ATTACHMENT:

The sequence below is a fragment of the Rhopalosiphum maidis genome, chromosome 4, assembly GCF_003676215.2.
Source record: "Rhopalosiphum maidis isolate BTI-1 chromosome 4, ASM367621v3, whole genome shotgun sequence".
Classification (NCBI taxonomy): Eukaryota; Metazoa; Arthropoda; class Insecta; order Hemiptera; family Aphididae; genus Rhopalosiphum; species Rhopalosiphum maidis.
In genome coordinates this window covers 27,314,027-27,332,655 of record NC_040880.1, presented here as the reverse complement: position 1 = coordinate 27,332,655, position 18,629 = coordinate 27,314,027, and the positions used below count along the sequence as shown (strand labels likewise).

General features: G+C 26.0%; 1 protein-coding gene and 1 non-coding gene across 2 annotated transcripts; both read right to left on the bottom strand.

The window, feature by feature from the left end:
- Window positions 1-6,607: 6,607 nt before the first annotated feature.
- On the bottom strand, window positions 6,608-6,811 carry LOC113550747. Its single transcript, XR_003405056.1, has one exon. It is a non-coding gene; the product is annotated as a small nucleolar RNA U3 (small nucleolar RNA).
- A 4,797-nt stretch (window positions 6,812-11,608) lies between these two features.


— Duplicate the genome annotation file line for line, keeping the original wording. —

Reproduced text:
The sequence below is a fragment of the Rhopalosiphum maidis genome, chromosome 4, assembly GCF_003676215.2.
Source record: "Rhopalosiphum maidis isolate BTI-1 chromosome 4, ASM367621v3, whole genome shotgun sequence".
Classification (NCBI taxonomy): Eukaryota; Metazoa; Arthropoda; class Insecta; order Hemiptera; family Aphididae; genus Rhopalosiphum; species Rhopalosiphum maidis.
In genome coordinates this window covers 27,314,027-27,332,655 of record NC_040880.1, presented here as the reverse complement: position 1 = coordinate 27,332,655, position 18,629 = coordinate 27,314,027, and the positions used below count along the sequence as shown (strand labels likewise).

General features: G+C 26.0%; 1 protein-coding gene and 1 non-coding gene across 2 annotated transcripts; both read right to left on the bottom strand.

The window, feature by feature from the left end:
- Window positions 1-6,607: 6,607 nt before the first annotated feature.
- On the bottom strand, window positions 6,608-6,811 carry LOC113550747. Its single transcript, XR_003405056.1, has one exon. It is a non-coding gene; the product is annotated as a small nucleolar RNA U3 (small nucleolar RNA).
- A 4,797-nt stretch (window positions 6,812-11,608) lies between these two features.